Location: Meat Safety and QualityTitle: Changes in a closed feedlot Escherchia coli O157:H7 population over 22 years
|Weinroth, Margaret - Maggie|
|Clawson, Michael - Mike|
|Wells, James - Jim|
|Bono, James - Jim|
Submitted to: Journal of Food Protection
Publication Type: Abstract Only
Publication Acceptance Date: 5/1/2020
Publication Date: 8/2/2020
Citation: Weinroth, M., Clawson, M., Arthur, T., Wells, J., Harhay, D., Bono, J. 2020. Changes in a closed feedlot Escherchia coli O157:H7 population over 22 years. [Abstract]. International Association for Food Protection Conference, Cleveland, Ohio, August 2-5 2020. Virtual. Journal of Food Protection. 83(Supplement A):P2-198.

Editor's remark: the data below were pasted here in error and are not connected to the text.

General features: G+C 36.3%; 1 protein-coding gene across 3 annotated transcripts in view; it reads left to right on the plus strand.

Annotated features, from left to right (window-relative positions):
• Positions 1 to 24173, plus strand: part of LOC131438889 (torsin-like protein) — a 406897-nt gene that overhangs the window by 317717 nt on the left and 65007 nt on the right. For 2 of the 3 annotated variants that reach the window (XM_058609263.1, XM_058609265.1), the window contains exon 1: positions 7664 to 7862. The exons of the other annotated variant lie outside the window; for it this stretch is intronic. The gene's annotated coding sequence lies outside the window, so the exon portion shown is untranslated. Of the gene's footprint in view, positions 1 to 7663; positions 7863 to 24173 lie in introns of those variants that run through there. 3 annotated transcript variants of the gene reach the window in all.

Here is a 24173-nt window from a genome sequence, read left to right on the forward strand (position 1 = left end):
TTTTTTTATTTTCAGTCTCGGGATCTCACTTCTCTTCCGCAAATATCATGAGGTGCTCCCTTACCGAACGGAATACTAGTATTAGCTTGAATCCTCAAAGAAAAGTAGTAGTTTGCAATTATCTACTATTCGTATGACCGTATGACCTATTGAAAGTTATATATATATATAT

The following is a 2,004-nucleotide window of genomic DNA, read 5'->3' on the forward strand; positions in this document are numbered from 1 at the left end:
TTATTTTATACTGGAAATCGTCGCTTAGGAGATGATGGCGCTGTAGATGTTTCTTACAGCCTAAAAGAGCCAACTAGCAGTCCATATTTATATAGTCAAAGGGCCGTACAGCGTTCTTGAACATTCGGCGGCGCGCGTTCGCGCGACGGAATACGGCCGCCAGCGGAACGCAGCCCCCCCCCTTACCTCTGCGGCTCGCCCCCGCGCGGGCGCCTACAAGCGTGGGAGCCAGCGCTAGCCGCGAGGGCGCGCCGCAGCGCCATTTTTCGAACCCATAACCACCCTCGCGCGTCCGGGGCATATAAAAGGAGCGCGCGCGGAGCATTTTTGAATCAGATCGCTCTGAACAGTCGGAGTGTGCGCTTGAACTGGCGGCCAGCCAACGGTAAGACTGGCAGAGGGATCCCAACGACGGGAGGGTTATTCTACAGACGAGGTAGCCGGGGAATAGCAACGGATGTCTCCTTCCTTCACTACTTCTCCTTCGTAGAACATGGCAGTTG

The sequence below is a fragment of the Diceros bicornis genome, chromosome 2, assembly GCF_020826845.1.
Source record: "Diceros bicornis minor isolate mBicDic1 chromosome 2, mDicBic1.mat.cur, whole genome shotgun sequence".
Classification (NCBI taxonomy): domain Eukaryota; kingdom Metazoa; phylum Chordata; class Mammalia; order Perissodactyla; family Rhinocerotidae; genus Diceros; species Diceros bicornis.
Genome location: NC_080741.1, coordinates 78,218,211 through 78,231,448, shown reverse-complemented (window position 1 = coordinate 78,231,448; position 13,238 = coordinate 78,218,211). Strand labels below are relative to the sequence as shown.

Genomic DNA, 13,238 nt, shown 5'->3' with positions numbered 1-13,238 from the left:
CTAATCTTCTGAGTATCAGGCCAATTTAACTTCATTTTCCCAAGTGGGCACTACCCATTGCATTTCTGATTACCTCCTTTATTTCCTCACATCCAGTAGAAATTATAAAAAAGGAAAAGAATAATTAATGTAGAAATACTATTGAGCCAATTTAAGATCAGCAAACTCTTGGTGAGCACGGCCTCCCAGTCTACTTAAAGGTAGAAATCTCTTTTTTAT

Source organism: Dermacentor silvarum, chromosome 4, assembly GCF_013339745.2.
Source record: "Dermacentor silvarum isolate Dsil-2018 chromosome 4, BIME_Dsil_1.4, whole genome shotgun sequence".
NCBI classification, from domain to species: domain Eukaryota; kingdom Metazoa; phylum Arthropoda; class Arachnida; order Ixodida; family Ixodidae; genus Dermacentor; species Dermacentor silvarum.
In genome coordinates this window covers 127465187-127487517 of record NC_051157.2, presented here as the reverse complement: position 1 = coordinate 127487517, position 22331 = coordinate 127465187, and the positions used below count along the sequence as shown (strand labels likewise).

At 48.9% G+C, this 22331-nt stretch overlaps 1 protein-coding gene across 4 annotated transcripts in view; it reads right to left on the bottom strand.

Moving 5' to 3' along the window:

Technical Abstract: Introduction: Shiga toxin-containing Escherichia coli O157:H7 (STEC O157:H7) is a naturally occurring pathogen in beef feedlots. Many epidemiology studies have tracked STEC O157:H7 populations in feedlots but typically for only a short period. To better understand how STEC O157:H7 populations change over time, we studied the genomes from strains isolated over 22 years. Purpose: The objective of this study was to characterize genetic variation of STEC O157:H7 in cattle from a closed feedlot over a 22-year period. Methods: From 1997 to 2019, STEC O157:H7 isolates were collected annually from the same feedlot and stored at -80°C. Up to 10 isolates per year were inoculated in TSB and grown overnight. DNA was extracted, libraries constructed, and sequenced on an Illumina NextSeq sequencing platform. Sequencing reads were assembled with SPAdes. Contigs from each isolate were typed for Shiga toxin subtype and tir (translocated intimin receptor) A/T variant and used to construct a phylogenetic tree with Parsnp along with previously sequenced strains for a total of 191 strains. Results: Phylogenetic analysis classified the strains into four clades that associated with tir A/T alleles and Shiga toxin subtypes. One clade had multiple Shiga toxin subtypes when compared to the three other more homologous clades. All four of the clades were present in strains isolated from 1997 through 2010 although not necessarily every year. Outside of one strain from a different clade, only strains from one of the four clades were isolated from 2011 to 2019. Significance: These data provide a first glimpse into the ecology of STEC O157:H7 in a natural environment and the evolutionary changes that have occurred over 22-years as it has adapted to this environment. Additionally, these data provide valuable information about strain relatedness that will help improve foodborne outbreak tracking.